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The americans will return to the moon by 2024 — with or without NASA, says Pence

Vice-President Mike Pence at the fifth National Space Council calls for landing astronauts on the moon within five years. (Associated Press)

Vice-President Mike Pence on Tuesday called the NASA her game and land astronauts on the moon within five years, “by any means necessary.”

“It is time to redouble our effort,” Pence said during a meeting of the National Space Council in Huntsville, Ala. “It can happen, but it will not happen unless we increase the pace.”

Pence warned that if NASA can’t astronauts on the moon by 2024, “we need to change the organization, not the mission.” He warned that the space agency needed to transform into a more efficient organization, or would otherwise be replaced by the private sector.

“We are not tied to one contractor. If our current contractors are not able to meet this objective, then we find that. If the U.s. industry can make a critical commercial services without government development than we buy them. And if commercial rockets are the only way to get American astronauts to the moon in the next five years, commercial rockets will be,” Pence said.

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NASA Administrator Jim Bridenstine insured Pence that NASA would work hard to meet the deadline, the expression of the confidence that the SLS, or Space Launch System, is ready for the job.

Planetary scientist Alan Stern of the Southwest Research Institute, said 2024 is feasible, provided that the accelerated effort is well funded and commercial space systems are fully embraced.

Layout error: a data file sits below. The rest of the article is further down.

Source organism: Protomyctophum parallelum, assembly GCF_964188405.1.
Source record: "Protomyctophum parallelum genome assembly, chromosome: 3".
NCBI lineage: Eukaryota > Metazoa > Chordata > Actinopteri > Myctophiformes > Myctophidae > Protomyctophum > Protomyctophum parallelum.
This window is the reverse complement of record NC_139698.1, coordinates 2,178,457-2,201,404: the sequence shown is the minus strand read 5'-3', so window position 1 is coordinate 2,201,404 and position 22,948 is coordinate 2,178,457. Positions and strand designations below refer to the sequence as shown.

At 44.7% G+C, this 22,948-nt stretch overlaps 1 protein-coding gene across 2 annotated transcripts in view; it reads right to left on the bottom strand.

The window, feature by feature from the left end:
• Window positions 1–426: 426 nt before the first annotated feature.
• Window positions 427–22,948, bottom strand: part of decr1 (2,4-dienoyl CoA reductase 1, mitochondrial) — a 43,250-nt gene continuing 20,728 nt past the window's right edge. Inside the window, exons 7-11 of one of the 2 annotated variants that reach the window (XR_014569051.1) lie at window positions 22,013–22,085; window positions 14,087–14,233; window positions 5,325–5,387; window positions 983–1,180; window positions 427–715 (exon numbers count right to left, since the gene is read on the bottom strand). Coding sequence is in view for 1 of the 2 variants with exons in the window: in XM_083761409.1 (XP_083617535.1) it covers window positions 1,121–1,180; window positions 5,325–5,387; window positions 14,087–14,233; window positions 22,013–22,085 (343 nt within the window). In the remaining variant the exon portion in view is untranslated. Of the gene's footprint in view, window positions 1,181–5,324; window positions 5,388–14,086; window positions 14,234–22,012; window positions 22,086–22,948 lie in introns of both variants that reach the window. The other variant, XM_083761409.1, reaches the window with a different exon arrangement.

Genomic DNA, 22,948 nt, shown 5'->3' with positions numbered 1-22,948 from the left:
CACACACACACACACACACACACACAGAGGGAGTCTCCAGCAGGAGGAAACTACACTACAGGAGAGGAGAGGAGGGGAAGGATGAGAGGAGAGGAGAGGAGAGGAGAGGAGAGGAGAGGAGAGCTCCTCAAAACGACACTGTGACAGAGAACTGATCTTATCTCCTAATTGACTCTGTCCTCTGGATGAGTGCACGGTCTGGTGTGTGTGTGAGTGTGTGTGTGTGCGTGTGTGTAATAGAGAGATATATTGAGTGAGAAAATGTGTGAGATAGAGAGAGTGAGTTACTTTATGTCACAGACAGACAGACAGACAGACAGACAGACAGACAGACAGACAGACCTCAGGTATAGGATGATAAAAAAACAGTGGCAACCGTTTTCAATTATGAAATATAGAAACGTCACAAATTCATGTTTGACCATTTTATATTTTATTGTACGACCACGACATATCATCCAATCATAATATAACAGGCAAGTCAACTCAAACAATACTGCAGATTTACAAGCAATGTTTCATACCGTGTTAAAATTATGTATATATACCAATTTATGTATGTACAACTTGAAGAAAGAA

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But outside experts are skeptical that the goal can be achieved. Jonathan McDowell of the Harvard-Smithsonian Center for Astrophysics said that he was “surprised” when it is pulled off, it can be noted that a lunar lander still needs to be designed, built, and tested.

Former NASA official Scott Hubbard pointed out that both Bush administrations proposed similar significant exploration efforts that “not everywhere, and collapsed of their own significant financial weight.”

Vice-President Mike Pence, left, speaking with museum docents at the National Space meeting of the Council held at the us Space and Rocket Center. (Associated Press)

This summer marks the 50th anniversary of the first manned moon landing of Apollo 11 astronauts Neil Armstrong and Buzz Aldrin. Since Apollo 17 astronauts last walked on the moon in 1972, no country has sent humans back to the lunar surface.

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The National Space Council, led by Pence, held its fifth meeting in the U. S. Space and Rocket Center, right next door to NASA’s Marshall Space Flight Center, where the Boeing-built SLS is now managed.

Aldrin, now 89 years old, was among the attendees and tweeted a photo of the meeting. (Armstrong died in 2012 at age 82. The third Apollo 11 astronaut Michael Collins, is now 88 years old.)

Pence said that it was unacceptable that the SLS delays and cost overruns point to a 2028 target date — almost two decades after the SLS program began. On the other hand took NASA only eight years, astronauts on the moon in July 1969.

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“The discovery of heaven in this new century will go forward with or without the United States. But the Americans are not on the second place. The americans lead, and so we will,” Pence said to cheers and applause.

The Associated Press contributed to this report.

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